Several days later, I am half expecting the delivery van but it doesn’t arrive. I’m caught between two anxieties – absence or arrival – there’s no peace either way now. I wonder if I should call the Police. Is sending flowers even a crime? Not sending flowers can’t possibly be a crime.

The next day, just as I’m settling into an afternoon nap after a sleepless night, I hear the van. Then the footsteps on the drive and the van pulling away. I want to sleep but I need to see what’s there. The white lilies and the black bow mock me on my own front doorstep. But this time beside the lilies there’s a small charcoal grey box shaped like a coffin with a black bow. Desperate for some further clues, I grab the box and examine it.

I’m careful – Bertie received a bomb on his doorstep inside a box of Milk Tray. Never take chances. I feel carefully for wires, listen for the gentle tick of a timer and smell the package for any hint of something sinister. Nothing, but the faint aroma of chocolate. I gently shake the package and there’s a slight rattle. Satisfied it’s not likely to explode, I carry it inside and place it on the table.

I make a pot of tea, turn to my laptop and try to write. My agent’s chasing me again for the next book so I need to focus. But my eyes drift to the package. Then the envelope. Then the package. I’m not going to get any writing done. The suspense is too great. I pull it across the table. I toy with the ribbon and the bow. Then I get my scissors, gently cut the ribbon and slowly slide the top off the box. There are six dark brown chocolates, each sitting on a crimson cushion of crumpled paper. I look for a card or a message but there’s nothing.

I turn back to my writing, but my eyes drift to the envelope, the chocolates and the lilies. My writing again loses the battle for my attention as I search for information on lilies on the internet, skim-read several sites, convinced the answer is there somewhere.

I reach for the chocolates and pick one up, feeling its weight and smell its rich scent. It starts to melt on my warm fingers. I pop it in my mouth, tempted by the promise of satisfaction and to relieve the stickiness. Then another and another.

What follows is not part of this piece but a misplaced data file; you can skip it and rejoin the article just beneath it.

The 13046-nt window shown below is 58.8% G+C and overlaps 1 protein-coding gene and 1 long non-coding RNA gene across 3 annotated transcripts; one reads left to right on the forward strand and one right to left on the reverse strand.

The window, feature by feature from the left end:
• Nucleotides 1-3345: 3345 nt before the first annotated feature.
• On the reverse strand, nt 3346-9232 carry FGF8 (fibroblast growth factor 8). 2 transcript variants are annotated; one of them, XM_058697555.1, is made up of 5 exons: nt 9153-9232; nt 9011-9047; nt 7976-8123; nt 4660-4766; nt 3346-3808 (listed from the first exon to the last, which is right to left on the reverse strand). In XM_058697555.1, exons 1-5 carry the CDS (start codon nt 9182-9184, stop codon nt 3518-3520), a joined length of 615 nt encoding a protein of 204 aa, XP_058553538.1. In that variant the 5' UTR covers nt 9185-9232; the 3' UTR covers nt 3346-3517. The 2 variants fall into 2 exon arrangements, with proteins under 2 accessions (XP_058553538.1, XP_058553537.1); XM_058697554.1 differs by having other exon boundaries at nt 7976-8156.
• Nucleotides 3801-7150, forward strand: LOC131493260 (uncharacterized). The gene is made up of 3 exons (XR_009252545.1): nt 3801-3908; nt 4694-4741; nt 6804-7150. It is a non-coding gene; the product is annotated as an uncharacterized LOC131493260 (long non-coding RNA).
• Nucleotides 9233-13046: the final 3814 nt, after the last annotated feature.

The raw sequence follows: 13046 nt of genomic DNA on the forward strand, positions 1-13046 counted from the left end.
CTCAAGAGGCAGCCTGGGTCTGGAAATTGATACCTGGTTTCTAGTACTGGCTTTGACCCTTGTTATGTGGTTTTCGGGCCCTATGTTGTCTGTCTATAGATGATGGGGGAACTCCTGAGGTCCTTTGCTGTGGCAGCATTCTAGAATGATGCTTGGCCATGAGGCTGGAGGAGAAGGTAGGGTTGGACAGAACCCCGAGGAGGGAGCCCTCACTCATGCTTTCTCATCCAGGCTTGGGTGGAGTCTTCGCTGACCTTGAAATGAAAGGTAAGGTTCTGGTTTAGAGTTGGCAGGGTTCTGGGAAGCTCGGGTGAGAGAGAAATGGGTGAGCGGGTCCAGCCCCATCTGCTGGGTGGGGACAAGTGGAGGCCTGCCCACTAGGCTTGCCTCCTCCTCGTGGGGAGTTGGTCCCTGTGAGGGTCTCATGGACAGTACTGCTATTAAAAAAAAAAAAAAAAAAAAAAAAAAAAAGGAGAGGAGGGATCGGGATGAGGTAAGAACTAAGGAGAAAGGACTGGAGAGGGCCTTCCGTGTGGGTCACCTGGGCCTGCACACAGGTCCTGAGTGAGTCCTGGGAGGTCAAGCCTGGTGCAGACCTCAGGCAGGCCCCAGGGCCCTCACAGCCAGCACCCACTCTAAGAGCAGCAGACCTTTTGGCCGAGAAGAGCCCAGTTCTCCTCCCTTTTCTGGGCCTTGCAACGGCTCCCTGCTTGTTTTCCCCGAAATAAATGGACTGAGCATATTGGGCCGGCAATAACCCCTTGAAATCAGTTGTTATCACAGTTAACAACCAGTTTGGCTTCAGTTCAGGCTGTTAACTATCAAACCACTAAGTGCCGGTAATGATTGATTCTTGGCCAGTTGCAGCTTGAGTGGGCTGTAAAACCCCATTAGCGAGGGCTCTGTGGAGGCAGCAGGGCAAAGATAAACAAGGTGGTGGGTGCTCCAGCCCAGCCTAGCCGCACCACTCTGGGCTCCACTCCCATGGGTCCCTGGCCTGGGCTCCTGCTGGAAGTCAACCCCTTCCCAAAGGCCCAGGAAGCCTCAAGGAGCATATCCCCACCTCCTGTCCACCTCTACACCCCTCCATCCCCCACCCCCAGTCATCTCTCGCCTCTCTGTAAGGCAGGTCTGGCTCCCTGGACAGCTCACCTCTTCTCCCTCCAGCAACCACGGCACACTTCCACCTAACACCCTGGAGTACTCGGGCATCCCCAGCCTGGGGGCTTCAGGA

My eye catches on an article about calla lilies being poisonous. Maybe I could use that in a future book - The Case of the Lily Killer. A shudder runs down my back. What do they say? Someone walked over your grave – wonder why they say that?

I eat another chocolate and one more. They really are very rich. I’m surprised to feel slightly nauseous just after five. Maybe I’m just not used to such rich chocolate. I pop the last one in my mouth, relishing the melting chocolate washing over my taste buds, but then feel more sick.

My eyes sting, doubtless from too much laptop and sleepless nights. My mouth feels like it’s burning – was the last chocolate spicey? Chillies maybe? No, this is hotter than any chilli, too hot. Far too hot.

Then through my blurred vision, I read the symptoms of calla lily poisoning: nausea; stinging eyes; burning mouth and throat; and swelling that can prevent speech and breathing even leading to death. Have I been poisoned or is it just in my fertile imagination?

In desperation, I pick up my phone and dial 999.

‘Emergency Services. Which service do you require?’

My words are stuck in my throat and I gasp for breath.

‘Hello. Are you still there?’